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  • The last few weeks of my time on Treasure Island were filled with planning. What would I do with my newfound freedom? I knew I wanted to go back to school on the G.I. Bill. That was one of my reasons for joining the Navy in the first place, to get the education benefit, where they would help pay my tuition expenses. I knew I no longer desired a career in Nuclear Power, so that acquired skill was not going to help me in the civilian world. College was the key. California colleges were dirt cheap for California residents, but you had to live there for a year to establish residency. So, I figured I would stay in California to live and work for a year, then go enroll in a college.

    The chaplains were very helpful with all of this. They knew a lot about how the colleges worked, and they helped me figure out what I would do for work while I was establishing residency. I would join the Merchant Marines, which didn’t require an “enlistment”, per se – you just signed on to a ship for a cruise, or for six months at a time, and worked for that period, then you could either stay with that ship, or you could go to another. You had the freedom to come and go, contract by contract. I liked that idea. I found that there were a number of ships looking for workers, so that would be no problem. My plan was to head back east when I got my discharge, spend some time with my friends in Connecticut – that was my first priority. My friend Reed was dealing with Hodgkin’s disease, and I hadn’t had a chance to talk to him since he was diagnosed, and I just knew I needed to be there for him and my friends there. It had been a couple months since I found out, but I’d had to do my time at Treasure Island before I could get back there.

    I would, of course, visit my family in New Jersey, and try to show them that I really wasn’t crazy – I’d done what I had to do, and now had a plan for life after the Navy. I also planned to spend some time back in Norfolk, to see my old shipmates and friends there. I also sort of hoped that Jean (remember her?), my angel that I had begun my journey to freedom with, had eventually made her way back to Norfolk, and that I could see if there was anything there for us, if she had. I knew that if she did make it back there, she would have looked up my friend Harry, so I would find Harry and see if she ever made it back.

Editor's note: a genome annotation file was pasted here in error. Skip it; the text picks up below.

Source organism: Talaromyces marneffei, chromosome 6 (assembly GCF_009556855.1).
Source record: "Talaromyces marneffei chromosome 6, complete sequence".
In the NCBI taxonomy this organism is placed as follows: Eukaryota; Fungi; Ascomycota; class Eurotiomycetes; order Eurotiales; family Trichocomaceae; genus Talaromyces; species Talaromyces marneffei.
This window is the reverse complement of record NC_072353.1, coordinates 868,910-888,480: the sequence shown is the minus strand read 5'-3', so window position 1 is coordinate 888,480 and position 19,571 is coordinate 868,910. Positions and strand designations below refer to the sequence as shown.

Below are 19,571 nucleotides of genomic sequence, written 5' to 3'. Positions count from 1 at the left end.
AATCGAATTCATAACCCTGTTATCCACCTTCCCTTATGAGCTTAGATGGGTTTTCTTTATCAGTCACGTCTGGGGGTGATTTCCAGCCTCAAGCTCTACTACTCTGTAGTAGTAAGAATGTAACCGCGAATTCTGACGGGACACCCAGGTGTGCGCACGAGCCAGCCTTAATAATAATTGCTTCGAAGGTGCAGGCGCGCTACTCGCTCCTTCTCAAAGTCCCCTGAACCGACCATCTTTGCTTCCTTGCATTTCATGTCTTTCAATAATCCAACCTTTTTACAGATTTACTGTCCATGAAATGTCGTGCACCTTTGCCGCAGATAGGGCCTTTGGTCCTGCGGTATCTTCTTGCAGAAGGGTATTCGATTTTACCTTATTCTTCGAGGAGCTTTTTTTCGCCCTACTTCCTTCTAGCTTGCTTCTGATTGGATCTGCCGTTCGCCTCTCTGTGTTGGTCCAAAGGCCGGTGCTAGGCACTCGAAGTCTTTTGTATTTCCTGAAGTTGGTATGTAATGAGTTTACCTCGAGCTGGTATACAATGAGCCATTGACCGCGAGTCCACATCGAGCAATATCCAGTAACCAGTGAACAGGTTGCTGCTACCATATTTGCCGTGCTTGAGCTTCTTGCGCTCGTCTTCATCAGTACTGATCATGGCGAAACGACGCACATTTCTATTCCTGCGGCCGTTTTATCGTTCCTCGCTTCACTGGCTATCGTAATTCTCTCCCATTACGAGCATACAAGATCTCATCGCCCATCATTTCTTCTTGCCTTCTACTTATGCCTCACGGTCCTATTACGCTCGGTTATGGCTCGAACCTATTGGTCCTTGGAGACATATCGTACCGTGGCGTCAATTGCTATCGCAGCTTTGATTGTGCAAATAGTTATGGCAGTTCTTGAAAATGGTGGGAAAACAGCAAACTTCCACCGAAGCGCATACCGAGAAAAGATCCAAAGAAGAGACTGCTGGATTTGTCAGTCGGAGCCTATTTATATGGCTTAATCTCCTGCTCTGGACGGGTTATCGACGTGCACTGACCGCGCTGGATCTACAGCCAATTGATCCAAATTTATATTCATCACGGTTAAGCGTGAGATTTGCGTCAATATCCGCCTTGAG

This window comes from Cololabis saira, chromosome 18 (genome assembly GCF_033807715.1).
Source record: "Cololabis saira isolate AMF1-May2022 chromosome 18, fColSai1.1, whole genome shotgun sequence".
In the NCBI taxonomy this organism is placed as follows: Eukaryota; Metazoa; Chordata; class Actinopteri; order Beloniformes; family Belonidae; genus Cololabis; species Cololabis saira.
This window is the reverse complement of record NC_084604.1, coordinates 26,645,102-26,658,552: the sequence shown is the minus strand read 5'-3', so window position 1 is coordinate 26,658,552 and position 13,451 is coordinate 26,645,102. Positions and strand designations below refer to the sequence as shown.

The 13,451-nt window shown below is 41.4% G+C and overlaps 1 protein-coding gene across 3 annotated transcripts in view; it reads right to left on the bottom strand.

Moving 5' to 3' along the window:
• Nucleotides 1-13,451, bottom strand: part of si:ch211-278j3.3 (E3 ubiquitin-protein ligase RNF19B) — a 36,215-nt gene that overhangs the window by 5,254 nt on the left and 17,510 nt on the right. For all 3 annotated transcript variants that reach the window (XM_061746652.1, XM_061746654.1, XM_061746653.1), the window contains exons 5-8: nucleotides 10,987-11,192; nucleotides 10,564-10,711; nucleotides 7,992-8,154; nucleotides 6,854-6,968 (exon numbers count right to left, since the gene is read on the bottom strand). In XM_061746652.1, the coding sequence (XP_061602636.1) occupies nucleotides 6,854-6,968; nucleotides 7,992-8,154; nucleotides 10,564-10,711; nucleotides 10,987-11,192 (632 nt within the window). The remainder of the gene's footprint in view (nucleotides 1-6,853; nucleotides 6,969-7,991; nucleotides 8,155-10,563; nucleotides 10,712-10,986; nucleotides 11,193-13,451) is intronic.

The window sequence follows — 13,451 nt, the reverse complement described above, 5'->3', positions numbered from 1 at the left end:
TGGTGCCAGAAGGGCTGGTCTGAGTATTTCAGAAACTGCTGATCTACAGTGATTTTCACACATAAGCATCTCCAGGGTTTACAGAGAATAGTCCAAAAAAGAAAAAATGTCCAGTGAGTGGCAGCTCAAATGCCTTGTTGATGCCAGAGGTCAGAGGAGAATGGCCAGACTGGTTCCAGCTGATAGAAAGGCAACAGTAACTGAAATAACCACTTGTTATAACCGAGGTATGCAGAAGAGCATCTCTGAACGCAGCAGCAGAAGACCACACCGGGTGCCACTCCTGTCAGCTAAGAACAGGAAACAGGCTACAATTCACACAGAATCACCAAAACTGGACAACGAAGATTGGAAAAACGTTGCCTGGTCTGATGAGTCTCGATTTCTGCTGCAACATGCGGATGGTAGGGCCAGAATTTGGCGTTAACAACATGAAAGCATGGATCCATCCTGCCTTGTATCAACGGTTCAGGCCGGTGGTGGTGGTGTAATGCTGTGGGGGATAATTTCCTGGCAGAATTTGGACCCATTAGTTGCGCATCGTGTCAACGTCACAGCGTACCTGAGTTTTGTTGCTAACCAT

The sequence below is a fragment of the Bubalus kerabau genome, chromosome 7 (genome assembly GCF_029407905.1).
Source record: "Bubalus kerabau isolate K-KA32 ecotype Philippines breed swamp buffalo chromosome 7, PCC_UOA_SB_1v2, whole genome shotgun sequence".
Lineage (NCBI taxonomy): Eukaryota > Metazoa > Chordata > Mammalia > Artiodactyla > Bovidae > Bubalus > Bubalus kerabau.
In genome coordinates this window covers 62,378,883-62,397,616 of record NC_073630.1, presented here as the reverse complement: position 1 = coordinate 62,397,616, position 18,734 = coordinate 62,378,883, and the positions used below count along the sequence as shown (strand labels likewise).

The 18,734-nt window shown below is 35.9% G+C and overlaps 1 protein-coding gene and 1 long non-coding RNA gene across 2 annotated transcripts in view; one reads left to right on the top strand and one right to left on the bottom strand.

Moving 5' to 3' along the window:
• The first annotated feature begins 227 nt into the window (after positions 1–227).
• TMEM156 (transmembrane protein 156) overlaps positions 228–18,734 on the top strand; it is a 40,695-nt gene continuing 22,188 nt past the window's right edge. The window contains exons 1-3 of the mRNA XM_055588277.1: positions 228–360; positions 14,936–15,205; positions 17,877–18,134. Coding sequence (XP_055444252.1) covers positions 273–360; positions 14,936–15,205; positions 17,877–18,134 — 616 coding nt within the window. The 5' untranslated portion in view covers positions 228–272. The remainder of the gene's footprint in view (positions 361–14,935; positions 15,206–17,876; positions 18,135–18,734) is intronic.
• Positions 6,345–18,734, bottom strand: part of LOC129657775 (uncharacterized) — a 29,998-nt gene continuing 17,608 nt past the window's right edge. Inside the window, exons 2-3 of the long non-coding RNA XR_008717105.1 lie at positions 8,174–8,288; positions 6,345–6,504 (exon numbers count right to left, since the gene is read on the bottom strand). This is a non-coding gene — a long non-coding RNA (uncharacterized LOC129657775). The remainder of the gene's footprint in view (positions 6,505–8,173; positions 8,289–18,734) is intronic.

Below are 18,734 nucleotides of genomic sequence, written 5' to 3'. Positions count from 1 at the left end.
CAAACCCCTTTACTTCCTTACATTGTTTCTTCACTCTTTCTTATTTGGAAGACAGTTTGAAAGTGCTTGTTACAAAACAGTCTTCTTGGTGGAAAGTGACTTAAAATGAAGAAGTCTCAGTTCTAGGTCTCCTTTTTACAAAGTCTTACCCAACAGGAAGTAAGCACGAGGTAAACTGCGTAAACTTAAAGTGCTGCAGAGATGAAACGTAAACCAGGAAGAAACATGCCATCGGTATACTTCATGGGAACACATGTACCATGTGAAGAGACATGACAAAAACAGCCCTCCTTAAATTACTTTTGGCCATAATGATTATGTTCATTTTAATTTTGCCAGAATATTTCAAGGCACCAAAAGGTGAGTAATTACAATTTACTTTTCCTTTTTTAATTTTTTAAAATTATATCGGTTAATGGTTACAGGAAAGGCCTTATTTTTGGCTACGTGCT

After that “Freedom Tour”, I would make my way back to California, and begin my post-Navy life in earnest.

    While I waited for my discharge papers to come through, I wrote a lot. I had a lot of “downtime” – once I’d gotten them organized and everything running smoothly in the Chaplains’ office, and figured out what I was going to do when I got out, there wasn’t enough there to really keep me busy, more than a couple of hours a day, so I had a lot of free time on my hands. I wrote a lot of letters to people. I was on an honesty kick, so I was very honest in all of them. I held nothing back, emotionally. I expressed how I really felt. This was the “new me” – none of the old “holding back”, holding onto false dreams and hopes. I wanted to live my life laying it all out on the line, and keep my creativity flowing freely.